What Is Genealogy
Why Study Genealogy?
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3rd Party Stories
Cite Your Sources
Conducting Genealogical Interviews
When researching your family history, you should always be looking to uncover information that may lead to other persons or sources of information, and one of the best ways to do so is by conducting interviews. How you approach your relatives is critical. While many people, particularly older relatives, may welcome the opportunity to reminisce and share the memories of parents and childhood, you should take care to proceed tactfully. It is not unusual for people to be sensitive about being questioned, especially about personal and family issues.
Before arranging interviews with unknown relatives, you should familiarize yourself with the techniques that oral historians use. The interview process itself can be divided into three stages: the initial contact, the interview itself, and the pursuit of all new clues.
If you plan to interview a close and known relative, such as an aunt, uncle, or grandparent, you can arrange the interview by telephone. Otherwise, your initial contact should be by letter, as this will allow you to properly introduce yourself and explain what inspired you to begin your genealogical researches. A letter also provides you with an opportunity to tell how you found the relative's name and address and what information you seek. Finally, in your letter you can also inform your relative of any kind of special equipment, such as a tape recorder, which you would like to bring to and use at the interview.
After sending your letter, give your relative some to receive it and consider your request, then telephone to set a specific date for the interview. During the phone call, find out whether your relative would object to you using a tape recorder, many of which are now quite unobtrusive. You can point out the value of recording the entire conversation, which you could not do using pen and paper, but do not insist. During both the initial phone conversation, (and in fact during the entire interview process), your goal is to instill trust and confidence, and not inhibit the person in any way.
During the interview, your questions should be simple, direct, and focused on the type of biographical and vital information that you need. Typical questions might be "Do you remember the names of your grandmother's brothers and sisters?", "When did your grandmother marry?", and "When did your father's mother immigrate to the United States?". Sometimes relatives may not be able to recall specific dates and ages, but you can sometimes compensate for this by associating questions with particular periods in your relative's life or with a major episode in American or world history. Such questions might be "Were your grandparents still alive when you were in high school?" or "Was your grandmother alive during the First World War?"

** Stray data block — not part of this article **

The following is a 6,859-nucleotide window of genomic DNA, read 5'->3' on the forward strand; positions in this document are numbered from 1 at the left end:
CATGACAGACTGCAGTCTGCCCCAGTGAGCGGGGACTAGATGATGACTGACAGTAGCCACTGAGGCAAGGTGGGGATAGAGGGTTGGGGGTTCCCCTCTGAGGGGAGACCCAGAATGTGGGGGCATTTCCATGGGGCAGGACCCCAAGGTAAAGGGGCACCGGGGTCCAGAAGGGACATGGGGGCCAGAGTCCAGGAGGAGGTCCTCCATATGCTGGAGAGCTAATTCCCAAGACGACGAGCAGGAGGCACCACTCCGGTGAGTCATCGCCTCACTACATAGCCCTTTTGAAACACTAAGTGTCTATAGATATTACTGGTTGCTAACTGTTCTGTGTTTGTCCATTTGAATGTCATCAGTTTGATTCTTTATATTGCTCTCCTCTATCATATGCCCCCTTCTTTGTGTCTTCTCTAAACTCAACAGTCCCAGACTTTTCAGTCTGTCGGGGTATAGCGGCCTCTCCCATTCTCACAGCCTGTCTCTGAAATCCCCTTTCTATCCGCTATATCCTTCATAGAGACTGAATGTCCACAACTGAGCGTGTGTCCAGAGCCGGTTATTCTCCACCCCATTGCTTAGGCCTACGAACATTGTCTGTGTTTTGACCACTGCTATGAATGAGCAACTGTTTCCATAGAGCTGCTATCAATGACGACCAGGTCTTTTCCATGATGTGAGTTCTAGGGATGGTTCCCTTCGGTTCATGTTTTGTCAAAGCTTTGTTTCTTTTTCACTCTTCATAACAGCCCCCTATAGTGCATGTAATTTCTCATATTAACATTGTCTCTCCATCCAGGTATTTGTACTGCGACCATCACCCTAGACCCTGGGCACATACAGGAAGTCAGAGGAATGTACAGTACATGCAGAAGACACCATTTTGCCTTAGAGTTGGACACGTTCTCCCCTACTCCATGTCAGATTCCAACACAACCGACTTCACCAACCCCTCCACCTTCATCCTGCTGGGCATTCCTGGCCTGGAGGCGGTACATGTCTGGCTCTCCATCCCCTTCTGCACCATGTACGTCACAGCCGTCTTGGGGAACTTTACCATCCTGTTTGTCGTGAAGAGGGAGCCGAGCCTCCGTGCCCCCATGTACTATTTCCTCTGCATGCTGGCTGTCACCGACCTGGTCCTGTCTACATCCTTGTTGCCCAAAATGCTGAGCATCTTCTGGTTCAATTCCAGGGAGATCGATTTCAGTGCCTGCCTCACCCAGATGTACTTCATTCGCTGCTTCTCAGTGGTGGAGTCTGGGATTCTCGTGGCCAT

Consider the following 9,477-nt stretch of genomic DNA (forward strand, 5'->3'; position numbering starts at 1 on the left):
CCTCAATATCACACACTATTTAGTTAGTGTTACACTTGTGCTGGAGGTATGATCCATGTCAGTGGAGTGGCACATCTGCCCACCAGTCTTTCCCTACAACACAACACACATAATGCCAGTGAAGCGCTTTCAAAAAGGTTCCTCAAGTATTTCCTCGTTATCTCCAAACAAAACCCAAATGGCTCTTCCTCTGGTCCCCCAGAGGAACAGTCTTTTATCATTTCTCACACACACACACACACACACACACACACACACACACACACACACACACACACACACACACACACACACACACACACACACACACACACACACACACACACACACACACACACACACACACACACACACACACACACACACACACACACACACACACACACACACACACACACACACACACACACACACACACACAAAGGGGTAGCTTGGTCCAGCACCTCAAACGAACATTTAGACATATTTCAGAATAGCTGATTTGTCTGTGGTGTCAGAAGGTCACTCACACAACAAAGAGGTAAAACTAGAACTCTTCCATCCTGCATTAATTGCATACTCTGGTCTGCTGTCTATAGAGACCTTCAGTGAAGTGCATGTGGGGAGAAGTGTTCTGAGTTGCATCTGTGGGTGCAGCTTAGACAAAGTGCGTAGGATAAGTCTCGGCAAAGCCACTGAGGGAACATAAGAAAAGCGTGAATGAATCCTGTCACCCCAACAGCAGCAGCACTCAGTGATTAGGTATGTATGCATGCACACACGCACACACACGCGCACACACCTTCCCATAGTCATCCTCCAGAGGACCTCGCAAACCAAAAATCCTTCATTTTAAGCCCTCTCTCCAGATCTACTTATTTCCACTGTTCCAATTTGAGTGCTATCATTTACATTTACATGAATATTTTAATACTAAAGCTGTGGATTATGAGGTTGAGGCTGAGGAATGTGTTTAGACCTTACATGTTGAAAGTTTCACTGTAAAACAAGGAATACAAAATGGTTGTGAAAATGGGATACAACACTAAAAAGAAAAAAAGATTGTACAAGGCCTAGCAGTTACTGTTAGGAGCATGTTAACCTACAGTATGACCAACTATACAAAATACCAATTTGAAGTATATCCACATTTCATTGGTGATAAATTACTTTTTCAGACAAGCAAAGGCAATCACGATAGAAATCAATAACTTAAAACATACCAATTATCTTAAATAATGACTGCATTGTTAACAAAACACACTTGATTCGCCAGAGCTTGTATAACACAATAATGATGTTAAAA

Sometimes your relative may express an interest in what you are doing. In this case, you should offer to share information. People tend to be more generous if they know they are not doing all of the giving. Additionally, you will probably gain a valuable correspondent, a source of further information, and a friend.
After the interview, you should listen through the tape carefully, and several times if necessary. You want to make sure that you extract all the information which is pertinent to your research. The interview may well suggest new questions and further avenues of research and thus lead to follow-up meetings with this relative.
When an oral interview is not practical because of distance, expense, or sickness, an alternative option is to prepare a questionnaire. In this case what you should do is outline what you already know about each individual or family, and leave space for your relative to complete the missing information.
To summarize: Contacting your relatives, and conducting interviews and questionnaires can be very rewarding. And, if done well, you will find that they are able to generate lots of information which can greatly help with your genealogical researches.
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